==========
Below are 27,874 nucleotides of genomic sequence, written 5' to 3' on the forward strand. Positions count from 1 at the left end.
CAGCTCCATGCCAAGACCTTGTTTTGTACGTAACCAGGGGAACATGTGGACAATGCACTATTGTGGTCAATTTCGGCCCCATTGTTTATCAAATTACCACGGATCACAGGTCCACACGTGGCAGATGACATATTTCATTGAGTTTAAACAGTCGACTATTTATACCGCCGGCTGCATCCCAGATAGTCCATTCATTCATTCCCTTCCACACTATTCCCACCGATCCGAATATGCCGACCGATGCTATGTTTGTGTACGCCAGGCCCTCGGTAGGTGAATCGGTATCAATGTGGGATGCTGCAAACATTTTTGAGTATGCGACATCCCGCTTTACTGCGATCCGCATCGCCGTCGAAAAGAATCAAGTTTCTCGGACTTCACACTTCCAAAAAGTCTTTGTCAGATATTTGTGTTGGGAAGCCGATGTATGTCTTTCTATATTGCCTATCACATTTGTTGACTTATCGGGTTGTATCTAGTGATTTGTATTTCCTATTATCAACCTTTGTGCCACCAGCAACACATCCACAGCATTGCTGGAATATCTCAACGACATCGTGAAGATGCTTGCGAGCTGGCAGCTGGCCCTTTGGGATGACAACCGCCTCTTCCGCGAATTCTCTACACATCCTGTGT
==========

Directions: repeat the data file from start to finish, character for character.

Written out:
Below are 27,874 nucleotides of genomic sequence, written 5' to 3' on the forward strand. Positions count from 1 at the left end.
CAGCTCCATGCCAAGACCTTGTTTTGTACGTAACCAGGGGAACATGTGGACAATGCACTATTGTGGTCAATTTCGGCCCCATTGTTTATCAAATTACCACGGATCACAGGTCCACACGTGGCAGATGACATATTTCATTGAGTTTAAACAGTCGACTATTTATACCGCCGGCTGCATCCCAGATAGTCCATTCATTCATTCCCTTCCACACTATTCCCACCGATCCGAATATGCCGACCGATGCTATGTTTGTGTACGCCAGGCCCTCGGTAGGTGAATCGGTATCAATGTGGGATGCTGCAAACATTTTTGAGTATGCGACATCCCGCTTTACTGCGATCCGCATCGCCGTCGAAAAGAATCAAGTTTCTCGGACTTCACACTTCCAAAAAGTCTTTGTCAGATATTTGTGTTGGGAAGCCGATGTATGTCTTTCTATATTGCCTATCACATTTGTTGACTTATCGGGTTGTATCTAGTGATTTGTATTTCCTATTATCAACCTTTGTGCCACCAGCAACACATCCACAGCATTGCTGGAATATCTCAACGACATCGTGAAGATGCTTGCGAGCTGGCAGCTGGCCCTTTGGGATGACAACCGCCTCTTCCGCGAATTCTCTACACATCCTGTGT